My experience with forums is that you can get a lot of exposure especially if you get several fan boys to endorse your business. I have found however that most of the fanfare you get from forums can go south pretty quickly. Forum goers are VERY opinionated and even more so that people who just post reviews. They have no problem breaking you down in a heartbeat if they feel slighted. That alone is not the main problem IMO but rather because forum members generally are DIYers and are very very quick to call out shops on being "rip offs" aka charging too much money. There will always be a guy in his garage, a dealer tech that works on the weekends, or a start up shop that undercuts everyone to be competitive. Basically I find that it attracts the wrong type of customer. Do you attract lurkers that are normal people looking to make an informed decision on a shop? Absolutely. I just don't know if its worth the headache of dealing with the rest of the bunch.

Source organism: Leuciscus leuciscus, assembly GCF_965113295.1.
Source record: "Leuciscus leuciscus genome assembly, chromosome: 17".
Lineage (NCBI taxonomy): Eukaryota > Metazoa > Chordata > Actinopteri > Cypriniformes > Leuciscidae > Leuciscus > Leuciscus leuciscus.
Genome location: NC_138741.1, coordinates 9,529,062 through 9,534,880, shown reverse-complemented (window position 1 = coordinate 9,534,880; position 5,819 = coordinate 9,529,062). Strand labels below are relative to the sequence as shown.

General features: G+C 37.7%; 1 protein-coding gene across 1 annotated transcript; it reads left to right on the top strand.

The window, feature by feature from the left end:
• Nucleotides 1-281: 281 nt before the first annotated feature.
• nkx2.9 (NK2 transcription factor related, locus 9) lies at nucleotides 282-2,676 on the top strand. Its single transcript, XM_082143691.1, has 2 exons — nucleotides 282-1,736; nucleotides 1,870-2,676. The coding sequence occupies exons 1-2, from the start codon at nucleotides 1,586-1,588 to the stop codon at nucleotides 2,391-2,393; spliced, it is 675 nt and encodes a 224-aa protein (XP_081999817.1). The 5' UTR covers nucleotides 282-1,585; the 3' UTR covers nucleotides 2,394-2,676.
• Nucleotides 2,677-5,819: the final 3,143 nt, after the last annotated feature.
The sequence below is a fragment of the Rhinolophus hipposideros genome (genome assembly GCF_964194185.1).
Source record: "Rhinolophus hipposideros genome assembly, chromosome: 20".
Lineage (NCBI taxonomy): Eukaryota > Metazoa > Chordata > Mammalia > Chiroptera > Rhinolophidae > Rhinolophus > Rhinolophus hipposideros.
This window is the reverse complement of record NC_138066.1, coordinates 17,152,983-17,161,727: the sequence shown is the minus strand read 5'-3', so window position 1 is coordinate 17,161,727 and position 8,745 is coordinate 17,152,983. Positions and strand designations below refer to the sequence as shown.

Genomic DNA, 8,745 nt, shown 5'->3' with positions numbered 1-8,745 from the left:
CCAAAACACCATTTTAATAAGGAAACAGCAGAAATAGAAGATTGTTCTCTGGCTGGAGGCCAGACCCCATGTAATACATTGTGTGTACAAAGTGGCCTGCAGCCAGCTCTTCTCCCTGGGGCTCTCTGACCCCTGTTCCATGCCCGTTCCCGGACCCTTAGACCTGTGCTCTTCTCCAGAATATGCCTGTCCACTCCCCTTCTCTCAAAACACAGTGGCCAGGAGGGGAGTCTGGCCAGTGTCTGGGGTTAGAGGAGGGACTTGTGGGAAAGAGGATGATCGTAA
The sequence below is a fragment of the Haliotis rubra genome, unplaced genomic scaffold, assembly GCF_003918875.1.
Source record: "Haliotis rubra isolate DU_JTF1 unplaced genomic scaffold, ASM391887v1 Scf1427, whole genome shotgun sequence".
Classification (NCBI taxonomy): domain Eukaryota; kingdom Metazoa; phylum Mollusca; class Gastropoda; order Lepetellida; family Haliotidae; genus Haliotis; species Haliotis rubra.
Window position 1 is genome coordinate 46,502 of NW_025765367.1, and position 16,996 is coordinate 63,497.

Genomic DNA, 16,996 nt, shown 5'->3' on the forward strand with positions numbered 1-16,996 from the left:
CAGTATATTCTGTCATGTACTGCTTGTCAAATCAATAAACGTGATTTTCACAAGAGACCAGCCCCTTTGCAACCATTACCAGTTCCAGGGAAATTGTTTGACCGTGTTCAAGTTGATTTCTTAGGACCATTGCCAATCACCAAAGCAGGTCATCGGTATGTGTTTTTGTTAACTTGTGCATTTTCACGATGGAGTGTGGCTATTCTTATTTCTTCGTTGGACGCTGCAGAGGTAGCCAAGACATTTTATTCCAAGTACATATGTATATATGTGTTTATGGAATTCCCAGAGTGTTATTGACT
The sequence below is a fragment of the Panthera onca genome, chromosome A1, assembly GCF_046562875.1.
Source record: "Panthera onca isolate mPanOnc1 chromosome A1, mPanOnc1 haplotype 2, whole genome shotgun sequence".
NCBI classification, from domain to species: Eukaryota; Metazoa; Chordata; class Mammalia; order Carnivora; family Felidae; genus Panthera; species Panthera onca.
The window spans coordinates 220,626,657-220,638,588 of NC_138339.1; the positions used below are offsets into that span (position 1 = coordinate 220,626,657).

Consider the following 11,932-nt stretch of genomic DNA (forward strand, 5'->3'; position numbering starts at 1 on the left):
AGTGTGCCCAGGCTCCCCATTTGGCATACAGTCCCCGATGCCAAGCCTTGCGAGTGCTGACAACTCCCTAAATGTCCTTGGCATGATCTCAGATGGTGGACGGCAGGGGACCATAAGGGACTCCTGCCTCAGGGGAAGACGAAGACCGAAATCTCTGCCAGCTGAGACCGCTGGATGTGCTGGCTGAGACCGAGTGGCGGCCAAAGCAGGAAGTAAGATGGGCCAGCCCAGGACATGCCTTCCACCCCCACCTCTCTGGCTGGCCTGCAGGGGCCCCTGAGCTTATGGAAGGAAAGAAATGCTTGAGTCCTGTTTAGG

I have personally avoided forums for a long long time, any tips otherwise?

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kms, werent you promoting that website in another post and the moderators told you to stop. Do you have a vested interest in that website? If memory serves me right, your shop is located in the same town, a few streets away, from the websites owner, coincidence?